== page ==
Dr. Tereza Hubkova: How not to catch a cold - or at least not as often
Keeping your immune system strong is an obvious starting point. Unfortunately, many of us suppress our immune system by eating too much sugar (and processed food in general), being overwhelmed by stress and not getting enough sleep.
Regular exercise, spending time in nature, and stocking up on vitamin D through responsible exposure to sunshine are all important to keep you healthy.
Thousands-of-years-old Chinese medicine recommends keeping your Qi strong in the cold months by dressing up warmly — especially keeping your feet and lower back warm — as well as protecting yourself from "wind" by keeping your upper back and neck warm. While intuitive to me, I can't convince my 6-year-old to wear socks and zip up her jacket, which results in frequent opportunities to then test the various treatments for a cold that was not warded off.
One my favorite immune boosters are probiotics.
The friendly microbes living nearly everywhere in our body play an enormous role in educating our immune system and protecting us from "enemies." They produce their own antibiotic, anti-fungal and antiviral compounds capable of fighting against microbes like staph, strep and even many viruses.
Simply put, you are their home, they want to live in a good neighborhood and will do everything to protect it from unwelcome invasions. In one study published in the August 2009 issue of Pediatrics, children, ages 3 to 5, who were given a combination of Lactobacillus acidophilus and Bifidobacterium lactis (5 billion units of each — about three yogurts worth of friendly probiotics) from November to May had 73 percent less fever, 62 percent less cough, 59 percent less runny nose, and also reduced the duration of symptoms by 48 percent.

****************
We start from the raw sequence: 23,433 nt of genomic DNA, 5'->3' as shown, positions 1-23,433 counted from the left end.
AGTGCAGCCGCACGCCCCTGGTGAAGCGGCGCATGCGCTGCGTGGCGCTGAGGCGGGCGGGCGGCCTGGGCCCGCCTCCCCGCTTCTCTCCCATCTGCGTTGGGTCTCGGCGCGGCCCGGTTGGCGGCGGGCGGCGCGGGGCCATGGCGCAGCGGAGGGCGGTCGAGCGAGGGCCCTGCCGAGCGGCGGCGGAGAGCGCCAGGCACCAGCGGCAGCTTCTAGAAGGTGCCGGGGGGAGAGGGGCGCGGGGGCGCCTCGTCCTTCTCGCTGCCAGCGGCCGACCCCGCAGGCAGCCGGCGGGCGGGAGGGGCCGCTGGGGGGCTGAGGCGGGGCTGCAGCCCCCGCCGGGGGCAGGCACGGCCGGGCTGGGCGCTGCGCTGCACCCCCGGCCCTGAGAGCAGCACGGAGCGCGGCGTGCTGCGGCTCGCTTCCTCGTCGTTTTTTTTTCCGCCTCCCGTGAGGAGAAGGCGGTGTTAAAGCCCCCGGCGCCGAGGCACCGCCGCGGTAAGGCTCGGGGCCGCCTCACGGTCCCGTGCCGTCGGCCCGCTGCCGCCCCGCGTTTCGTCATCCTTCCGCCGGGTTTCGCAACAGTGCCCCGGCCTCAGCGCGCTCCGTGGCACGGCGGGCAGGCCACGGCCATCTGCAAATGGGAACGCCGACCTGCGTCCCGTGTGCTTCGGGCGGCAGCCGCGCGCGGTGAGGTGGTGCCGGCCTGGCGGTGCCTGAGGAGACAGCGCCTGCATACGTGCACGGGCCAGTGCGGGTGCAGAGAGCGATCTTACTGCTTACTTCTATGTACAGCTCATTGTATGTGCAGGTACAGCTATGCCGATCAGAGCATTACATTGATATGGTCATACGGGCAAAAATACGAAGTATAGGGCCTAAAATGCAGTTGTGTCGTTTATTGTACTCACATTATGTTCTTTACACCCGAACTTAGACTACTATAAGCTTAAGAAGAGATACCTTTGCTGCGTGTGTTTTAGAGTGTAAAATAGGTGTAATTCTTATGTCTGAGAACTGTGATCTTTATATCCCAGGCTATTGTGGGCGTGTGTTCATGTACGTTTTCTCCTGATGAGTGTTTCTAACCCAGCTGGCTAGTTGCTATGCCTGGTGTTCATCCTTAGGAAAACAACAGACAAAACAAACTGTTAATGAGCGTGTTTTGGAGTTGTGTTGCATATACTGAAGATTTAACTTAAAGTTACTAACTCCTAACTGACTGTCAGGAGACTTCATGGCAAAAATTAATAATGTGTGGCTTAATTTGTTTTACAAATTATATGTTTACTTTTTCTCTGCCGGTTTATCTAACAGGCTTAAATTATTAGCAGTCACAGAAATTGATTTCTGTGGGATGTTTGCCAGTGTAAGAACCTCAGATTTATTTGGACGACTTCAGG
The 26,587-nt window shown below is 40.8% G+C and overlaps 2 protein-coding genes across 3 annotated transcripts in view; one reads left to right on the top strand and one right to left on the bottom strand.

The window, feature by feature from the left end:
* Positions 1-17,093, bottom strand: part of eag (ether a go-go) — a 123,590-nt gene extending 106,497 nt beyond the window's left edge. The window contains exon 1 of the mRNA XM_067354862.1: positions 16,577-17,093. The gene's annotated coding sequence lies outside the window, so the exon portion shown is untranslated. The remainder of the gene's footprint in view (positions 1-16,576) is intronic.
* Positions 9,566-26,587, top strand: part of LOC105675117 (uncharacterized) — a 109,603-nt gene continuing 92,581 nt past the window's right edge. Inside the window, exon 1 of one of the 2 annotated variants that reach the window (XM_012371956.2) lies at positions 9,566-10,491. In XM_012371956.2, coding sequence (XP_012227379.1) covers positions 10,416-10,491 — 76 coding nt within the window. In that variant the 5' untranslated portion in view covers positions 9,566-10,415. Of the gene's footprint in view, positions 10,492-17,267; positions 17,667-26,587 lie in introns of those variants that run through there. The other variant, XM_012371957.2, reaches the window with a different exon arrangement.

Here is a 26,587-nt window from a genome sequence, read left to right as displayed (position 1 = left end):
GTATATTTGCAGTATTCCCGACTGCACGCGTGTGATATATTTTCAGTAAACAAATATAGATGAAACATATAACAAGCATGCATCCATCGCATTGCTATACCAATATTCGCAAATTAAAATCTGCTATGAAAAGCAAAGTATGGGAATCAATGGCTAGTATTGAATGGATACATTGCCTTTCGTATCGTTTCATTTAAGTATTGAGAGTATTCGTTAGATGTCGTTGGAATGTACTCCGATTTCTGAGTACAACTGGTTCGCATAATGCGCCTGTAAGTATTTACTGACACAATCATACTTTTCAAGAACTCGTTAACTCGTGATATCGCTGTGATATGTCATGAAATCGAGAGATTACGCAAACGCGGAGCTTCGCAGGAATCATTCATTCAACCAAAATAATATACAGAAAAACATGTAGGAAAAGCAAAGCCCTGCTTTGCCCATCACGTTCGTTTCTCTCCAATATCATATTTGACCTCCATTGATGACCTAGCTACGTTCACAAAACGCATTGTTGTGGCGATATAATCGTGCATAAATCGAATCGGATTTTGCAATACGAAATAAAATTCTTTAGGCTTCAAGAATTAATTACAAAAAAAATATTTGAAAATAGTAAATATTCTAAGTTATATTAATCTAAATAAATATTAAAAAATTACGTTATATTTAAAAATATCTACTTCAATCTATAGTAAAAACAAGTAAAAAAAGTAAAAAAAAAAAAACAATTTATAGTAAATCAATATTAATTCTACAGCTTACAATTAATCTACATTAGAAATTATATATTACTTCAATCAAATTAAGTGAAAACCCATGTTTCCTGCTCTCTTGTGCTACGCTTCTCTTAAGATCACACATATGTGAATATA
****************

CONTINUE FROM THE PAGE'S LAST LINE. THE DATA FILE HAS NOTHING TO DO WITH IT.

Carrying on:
Popping probiotics with prebiotics for two weeks after your child, husband or wife starts looking sick lowers your risk of catching it. And if you get sick anyway, the cold will likely be milder and shorter, according to a study published in the European Journal of Clinical Nutrition in 2016.
One billion of Streptococcus salivarius daily for three months reduced viral throat infections by an impressive 80 percent and streptococcal infections by a whopping 96 percent.
Not all probiotics supplements are created equal, however. Frankly, the unregulated world of supplements is a bit of a Wild West, so use the guidance of a trusted professional (most good quality probiotics tend to be refrigerated). You can also get probiotics through lacto-fermented foods, like kimchi or sauerkraut, yogurt or kefir. My German language teacher shared with me once how her family survived the Second World War on a barrel of sauerkraut. Rich in vitamin C and probiotics, sauerkraut must have been more valuable in those times than gold. So, what is the evidence on vitamin C? Downing vitamin C supplement seems to cut the risk of a cold by half in people who are physically active outdoors in the colder climates, such as skiers, marathon runners and military. In others, it can still shorten the cold and make it milder. As with most vitamins, taking a pill may be different than getting it through real foods, the latter being harder to study. But from all I've read (and what my intuition tells me), food usually trumps the pills.